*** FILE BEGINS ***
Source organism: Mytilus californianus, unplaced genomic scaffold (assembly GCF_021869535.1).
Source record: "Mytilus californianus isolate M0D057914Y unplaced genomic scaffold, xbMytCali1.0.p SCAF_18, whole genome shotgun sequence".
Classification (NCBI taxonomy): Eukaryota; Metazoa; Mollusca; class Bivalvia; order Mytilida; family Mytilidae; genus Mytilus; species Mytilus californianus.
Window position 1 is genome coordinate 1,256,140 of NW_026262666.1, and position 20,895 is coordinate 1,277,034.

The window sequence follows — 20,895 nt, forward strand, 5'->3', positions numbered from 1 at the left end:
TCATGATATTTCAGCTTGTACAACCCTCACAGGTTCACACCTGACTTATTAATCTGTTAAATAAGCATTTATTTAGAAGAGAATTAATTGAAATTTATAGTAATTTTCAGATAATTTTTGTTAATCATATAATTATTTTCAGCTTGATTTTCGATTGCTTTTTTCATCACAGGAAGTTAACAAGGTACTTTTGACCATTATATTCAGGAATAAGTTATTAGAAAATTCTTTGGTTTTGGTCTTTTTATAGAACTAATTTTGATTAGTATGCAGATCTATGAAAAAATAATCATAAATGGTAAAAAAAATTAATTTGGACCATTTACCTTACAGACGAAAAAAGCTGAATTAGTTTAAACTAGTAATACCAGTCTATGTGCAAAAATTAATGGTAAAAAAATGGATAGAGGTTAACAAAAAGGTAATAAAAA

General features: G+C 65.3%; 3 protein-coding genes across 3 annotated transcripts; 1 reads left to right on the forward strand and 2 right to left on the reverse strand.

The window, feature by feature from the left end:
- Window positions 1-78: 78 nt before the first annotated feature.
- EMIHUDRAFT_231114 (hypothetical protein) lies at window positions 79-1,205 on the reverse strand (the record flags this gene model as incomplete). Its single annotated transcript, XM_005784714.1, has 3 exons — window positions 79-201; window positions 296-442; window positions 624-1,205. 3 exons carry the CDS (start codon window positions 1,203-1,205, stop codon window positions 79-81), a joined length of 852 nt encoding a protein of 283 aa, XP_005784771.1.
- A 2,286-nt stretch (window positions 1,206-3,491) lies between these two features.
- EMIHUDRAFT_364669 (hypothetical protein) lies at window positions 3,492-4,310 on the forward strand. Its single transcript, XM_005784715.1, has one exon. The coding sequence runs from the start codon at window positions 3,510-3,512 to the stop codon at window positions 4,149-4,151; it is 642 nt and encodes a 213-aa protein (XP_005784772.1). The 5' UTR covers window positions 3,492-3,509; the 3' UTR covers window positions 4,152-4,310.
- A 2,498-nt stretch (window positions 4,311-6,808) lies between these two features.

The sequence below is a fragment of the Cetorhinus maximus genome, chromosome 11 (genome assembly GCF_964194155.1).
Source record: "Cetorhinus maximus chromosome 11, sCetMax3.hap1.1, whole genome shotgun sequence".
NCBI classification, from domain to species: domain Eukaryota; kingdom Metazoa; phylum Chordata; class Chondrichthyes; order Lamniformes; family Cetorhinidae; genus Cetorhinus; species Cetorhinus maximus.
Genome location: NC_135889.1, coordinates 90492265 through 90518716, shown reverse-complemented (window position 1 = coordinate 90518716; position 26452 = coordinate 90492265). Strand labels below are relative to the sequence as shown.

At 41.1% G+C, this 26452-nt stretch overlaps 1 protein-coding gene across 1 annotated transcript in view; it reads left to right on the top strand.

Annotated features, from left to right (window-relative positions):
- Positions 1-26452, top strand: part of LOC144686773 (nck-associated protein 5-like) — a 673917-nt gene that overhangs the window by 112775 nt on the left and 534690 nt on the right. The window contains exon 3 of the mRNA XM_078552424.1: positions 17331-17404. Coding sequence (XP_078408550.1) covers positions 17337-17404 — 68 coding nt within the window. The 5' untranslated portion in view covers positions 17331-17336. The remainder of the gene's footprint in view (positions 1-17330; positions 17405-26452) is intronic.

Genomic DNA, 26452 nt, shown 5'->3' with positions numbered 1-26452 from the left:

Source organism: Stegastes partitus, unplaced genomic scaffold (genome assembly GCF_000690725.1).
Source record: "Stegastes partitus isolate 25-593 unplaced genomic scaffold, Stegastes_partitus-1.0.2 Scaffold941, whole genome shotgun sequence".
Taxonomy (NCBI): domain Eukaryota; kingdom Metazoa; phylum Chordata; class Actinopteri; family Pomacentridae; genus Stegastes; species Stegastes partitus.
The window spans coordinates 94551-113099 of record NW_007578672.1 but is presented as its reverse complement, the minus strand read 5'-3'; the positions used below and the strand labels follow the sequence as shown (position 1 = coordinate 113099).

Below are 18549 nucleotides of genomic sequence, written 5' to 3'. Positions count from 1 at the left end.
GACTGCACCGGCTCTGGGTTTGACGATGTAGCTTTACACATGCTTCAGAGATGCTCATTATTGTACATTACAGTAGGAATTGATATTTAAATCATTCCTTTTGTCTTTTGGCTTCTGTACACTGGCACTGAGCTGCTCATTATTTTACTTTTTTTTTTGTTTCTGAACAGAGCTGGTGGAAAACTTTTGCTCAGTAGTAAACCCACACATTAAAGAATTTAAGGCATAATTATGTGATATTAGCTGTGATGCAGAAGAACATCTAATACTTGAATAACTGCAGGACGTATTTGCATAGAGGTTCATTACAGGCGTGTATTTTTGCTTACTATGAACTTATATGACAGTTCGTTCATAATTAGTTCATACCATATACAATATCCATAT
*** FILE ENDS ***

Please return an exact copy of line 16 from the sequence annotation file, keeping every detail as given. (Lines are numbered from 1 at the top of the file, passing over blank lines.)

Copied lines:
NCBI classification, from domain to species: domain Eukaryota; kingdom Metazoa; phylum Chordata; class Chondrichthyes; order Lamniformes; family Cetorhinidae; genus Cetorhinus; species Cetorhinus maximus.